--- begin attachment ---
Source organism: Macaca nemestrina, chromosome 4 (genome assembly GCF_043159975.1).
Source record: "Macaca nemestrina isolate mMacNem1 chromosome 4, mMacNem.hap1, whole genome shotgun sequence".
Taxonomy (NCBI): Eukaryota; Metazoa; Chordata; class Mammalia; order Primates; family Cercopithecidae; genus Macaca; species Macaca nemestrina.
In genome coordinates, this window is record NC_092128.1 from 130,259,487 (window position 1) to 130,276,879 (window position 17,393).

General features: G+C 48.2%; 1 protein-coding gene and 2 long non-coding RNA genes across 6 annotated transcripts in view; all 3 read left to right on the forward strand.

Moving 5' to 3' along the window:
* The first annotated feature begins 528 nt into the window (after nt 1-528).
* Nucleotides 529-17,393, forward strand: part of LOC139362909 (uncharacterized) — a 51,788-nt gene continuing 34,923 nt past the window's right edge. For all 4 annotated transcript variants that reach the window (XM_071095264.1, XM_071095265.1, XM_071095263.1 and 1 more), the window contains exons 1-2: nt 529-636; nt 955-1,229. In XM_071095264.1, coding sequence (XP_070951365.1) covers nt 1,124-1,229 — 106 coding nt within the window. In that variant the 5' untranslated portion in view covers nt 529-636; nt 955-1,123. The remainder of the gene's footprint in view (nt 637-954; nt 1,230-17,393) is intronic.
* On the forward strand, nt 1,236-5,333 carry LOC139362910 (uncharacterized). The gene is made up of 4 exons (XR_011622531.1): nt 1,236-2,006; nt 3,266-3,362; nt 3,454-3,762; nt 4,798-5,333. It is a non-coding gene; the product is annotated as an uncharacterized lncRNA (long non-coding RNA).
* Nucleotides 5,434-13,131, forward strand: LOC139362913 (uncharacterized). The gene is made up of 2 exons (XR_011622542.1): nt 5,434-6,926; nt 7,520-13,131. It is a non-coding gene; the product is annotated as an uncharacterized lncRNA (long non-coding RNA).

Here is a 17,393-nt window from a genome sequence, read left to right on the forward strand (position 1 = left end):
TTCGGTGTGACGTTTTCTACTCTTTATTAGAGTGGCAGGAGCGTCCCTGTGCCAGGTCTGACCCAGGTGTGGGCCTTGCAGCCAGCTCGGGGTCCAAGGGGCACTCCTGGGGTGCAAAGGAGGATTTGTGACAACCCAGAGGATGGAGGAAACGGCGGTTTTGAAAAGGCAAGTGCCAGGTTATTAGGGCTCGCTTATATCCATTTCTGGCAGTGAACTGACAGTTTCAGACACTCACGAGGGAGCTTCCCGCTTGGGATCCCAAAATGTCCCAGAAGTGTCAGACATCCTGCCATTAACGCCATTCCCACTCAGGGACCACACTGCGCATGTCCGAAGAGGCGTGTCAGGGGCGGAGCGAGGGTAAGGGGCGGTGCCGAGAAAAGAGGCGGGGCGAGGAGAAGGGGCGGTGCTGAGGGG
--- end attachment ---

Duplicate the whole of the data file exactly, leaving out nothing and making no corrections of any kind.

Source organism: Macaca nemestrina, chromosome 4 (genome assembly GCF_043159975.1).
Source record: "Macaca nemestrina isolate mMacNem1 chromosome 4, mMacNem.hap1, whole genome shotgun sequence".
Taxonomy (NCBI): Eukaryota; Metazoa; Chordata; class Mammalia; order Primates; family Cercopithecidae; genus Macaca; species Macaca nemestrina.
In genome coordinates, this window is record NC_092128.1 from 130,259,487 (window position 1) to 130,276,879 (window position 17,393).

General features: G+C 48.2%; 1 protein-coding gene and 2 long non-coding RNA genes across 6 annotated transcripts in view; all 3 read left to right on the forward strand.

Moving 5' to 3' along the window:
* The first annotated feature begins 528 nt into the window (after nt 1-528).
* Nucleotides 529-17,393, forward strand: part of LOC139362909 (uncharacterized) — a 51,788-nt gene continuing 34,923 nt past the window's right edge. For all 4 annotated transcript variants that reach the window (XM_071095264.1, XM_071095265.1, XM_071095263.1 and 1 more), the window contains exons 1-2: nt 529-636; nt 955-1,229. In XM_071095264.1, coding sequence (XP_070951365.1) covers nt 1,124-1,229 — 106 coding nt within the window. In that variant the 5' untranslated portion in view covers nt 529-636; nt 955-1,123. The remainder of the gene's footprint in view (nt 637-954; nt 1,230-17,393) is intronic.
* On the forward strand, nt 1,236-5,333 carry LOC139362910 (uncharacterized). The gene is made up of 4 exons (XR_011622531.1): nt 1,236-2,006; nt 3,266-3,362; nt 3,454-3,762; nt 4,798-5,333. It is a non-coding gene; the product is annotated as an uncharacterized lncRNA (long non-coding RNA).
* Nucleotides 5,434-13,131, forward strand: LOC139362913 (uncharacterized). The gene is made up of 2 exons (XR_011622542.1): nt 5,434-6,926; nt 7,520-13,131. It is a non-coding gene; the product is annotated as an uncharacterized lncRNA (long non-coding RNA).

Here is a 17,393-nt window from a genome sequence, read left to right on the forward strand (position 1 = left end):
TTCGGTGTGACGTTTTCTACTCTTTATTAGAGTGGCAGGAGCGTCCCTGTGCCAGGTCTGACCCAGGTGTGGGCCTTGCAGCCAGCTCGGGGTCCAAGGGGCACTCCTGGGGTGCAAAGGAGGATTTGTGACAACCCAGAGGATGGAGGAAACGGCGGTTTTGAAAAGGCAAGTGCCAGGTTATTAGGGCTCGCTTATATCCATTTCTGGCAGTGAACTGACAGTTTCAGACACTCACGAGGGAGCTTCCCGCTTGGGATCCCAAAATGTCCCAGAAGTGTCAGACATCCTGCCATTAACGCCATTCCCACTCAGGGACCACACTGCGCATGTCCGAAGAGGCGTGTCAGGGGCGGAGCGAGGGTAAGGGGCGGTGCCGAGAAAAGAGGCGGGGCGAGGAGAAGGGGCGGTGCTGAGGGG